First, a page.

Thursday, April 15, 2010

Proven Wrong

Yesterday was one of those days where I question why I'm even pursuing a career in academia. Mr. JP says that everyone has those days, and he reminded me that it is just a job and we work to earn money to support our family. But still... it would be just so much easier to work in industry, be a mystery novelist, vegan baker, or just anything else.

During a weekly meeting with my graduate student, he disproved his entire last year of work (and possibly our lab's one and only publication?). I was impressed that a second year student had so conclusively debunked his own work, but I was also alarmed that we had 'lost' a year - or maybe an entire project. The student was in panic attack mode because his prospectus is this summer, and he has just debunked his entire project. I said with genuine enthusiasm, "That's great! Now you can present in your prospectus the story of how you found the error, and how you will fix it!" He did not share the enthusiasm. We then devised a new plan of attack for the project, and he calmed down a bit.

Then he says, "And I have other bad news. Our Very Expensive Instrument is broken." Arrrrrrgh!

As I drove home yesterday on my very very long commute, I sorted through the details of the day and felt defeated. 30 min into the commute, I realized, "Why am I doing this? I could do anything else with my life - anything." By the end of the commute I was determined that my best career path would be administration, because I like interacting with people and being involved with how universities work. So the moral of the story is that an excessively long commute engenders crazy thoughts and delusions. Mr. JP says that if my commute were only 20 min, I would never get to the career-crisis thoughts.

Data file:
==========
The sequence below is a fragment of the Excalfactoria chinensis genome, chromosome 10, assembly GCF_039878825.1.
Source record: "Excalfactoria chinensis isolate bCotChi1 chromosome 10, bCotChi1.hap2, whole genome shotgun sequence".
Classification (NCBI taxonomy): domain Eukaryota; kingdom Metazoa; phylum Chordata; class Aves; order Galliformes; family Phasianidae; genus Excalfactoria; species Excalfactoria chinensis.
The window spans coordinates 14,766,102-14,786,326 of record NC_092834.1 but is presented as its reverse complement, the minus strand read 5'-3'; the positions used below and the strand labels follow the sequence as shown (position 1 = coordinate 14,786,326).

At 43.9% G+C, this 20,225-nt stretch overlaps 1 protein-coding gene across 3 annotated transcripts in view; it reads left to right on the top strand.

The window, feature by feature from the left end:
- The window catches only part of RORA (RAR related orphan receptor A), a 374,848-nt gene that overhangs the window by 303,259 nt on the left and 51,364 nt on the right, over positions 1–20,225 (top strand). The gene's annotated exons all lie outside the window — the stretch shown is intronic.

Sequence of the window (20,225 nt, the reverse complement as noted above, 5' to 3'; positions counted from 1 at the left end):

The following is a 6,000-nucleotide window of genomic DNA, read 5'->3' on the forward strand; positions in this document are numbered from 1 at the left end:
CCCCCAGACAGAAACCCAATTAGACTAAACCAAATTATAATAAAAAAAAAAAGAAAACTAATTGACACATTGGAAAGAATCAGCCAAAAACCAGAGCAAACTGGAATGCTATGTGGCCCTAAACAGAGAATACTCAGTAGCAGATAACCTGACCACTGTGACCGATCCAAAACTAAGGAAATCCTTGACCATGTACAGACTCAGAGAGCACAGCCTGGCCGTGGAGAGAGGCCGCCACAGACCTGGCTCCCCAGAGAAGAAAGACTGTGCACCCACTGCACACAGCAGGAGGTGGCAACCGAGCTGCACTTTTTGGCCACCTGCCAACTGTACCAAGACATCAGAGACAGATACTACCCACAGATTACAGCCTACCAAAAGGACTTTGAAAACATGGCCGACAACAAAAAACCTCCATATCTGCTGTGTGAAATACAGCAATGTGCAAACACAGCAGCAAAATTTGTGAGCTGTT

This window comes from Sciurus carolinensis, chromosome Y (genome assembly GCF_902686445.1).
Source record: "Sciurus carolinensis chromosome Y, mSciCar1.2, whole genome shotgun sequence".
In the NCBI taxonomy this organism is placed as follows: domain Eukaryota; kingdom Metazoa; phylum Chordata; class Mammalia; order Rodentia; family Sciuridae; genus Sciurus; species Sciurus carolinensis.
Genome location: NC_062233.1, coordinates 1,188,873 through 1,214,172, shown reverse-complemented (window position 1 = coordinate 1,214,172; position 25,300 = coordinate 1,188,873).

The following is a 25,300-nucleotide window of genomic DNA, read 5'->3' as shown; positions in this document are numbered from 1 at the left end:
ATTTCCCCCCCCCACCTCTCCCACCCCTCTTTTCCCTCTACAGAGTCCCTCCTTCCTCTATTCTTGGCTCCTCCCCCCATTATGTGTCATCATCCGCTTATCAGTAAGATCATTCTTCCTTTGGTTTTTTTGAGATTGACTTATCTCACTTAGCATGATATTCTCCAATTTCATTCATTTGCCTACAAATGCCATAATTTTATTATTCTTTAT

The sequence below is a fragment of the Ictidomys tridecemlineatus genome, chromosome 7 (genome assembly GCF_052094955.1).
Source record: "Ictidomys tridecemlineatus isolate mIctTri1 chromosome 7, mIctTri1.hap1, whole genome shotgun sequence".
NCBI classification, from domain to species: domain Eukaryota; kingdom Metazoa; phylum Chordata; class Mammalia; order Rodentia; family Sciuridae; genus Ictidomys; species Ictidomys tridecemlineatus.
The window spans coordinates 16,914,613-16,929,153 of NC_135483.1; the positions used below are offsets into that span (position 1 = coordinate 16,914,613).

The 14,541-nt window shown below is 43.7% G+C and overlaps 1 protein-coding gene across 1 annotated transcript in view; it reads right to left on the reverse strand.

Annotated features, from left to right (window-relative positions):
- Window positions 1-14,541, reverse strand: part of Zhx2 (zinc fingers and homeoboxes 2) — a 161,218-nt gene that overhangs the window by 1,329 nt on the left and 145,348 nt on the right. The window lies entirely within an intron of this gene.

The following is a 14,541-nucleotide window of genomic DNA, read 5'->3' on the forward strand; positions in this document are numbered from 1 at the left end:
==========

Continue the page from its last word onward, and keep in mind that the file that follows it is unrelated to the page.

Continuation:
Oh, and my CAREER proposal was officially rejected yesterday.


Anonymous said...

All I can say is that it makes me feel so much better to hear that someone as successful as you has these thoughts too. I have them daily.

Bob in Boise said...

Long commutes are *terrible* for this! The worst days for me are long commutes after a paper is rejected, or I have a sharp realization that I'm not as smart as my colleague, or some such.

Since I turned 30 I've learned that immediately heading to the gym and working out until I'm exhausted is the best solution to this feeling.

Arlenna said...

Me too, I also have the dangerously long commute and I go through this all the time as well. It is way better to debunk yourself because of rigor than to be debunked by someone else on stuff you never figured out.

Anonymous said...

me too. and I have a 90 min commute so I know exactly what you mean about having plenty of time for negative thoughts to accumulate!

ScienceGirl said...

Sorry to hear about the CAREER... And long commutes are evil like that for me too.

JaneB said...

My commute is 20-25 minutes and I still have some of these thoughts after a bad day. I prefer the quality dark chocolate route to the gym route though it's no doubt less healthy!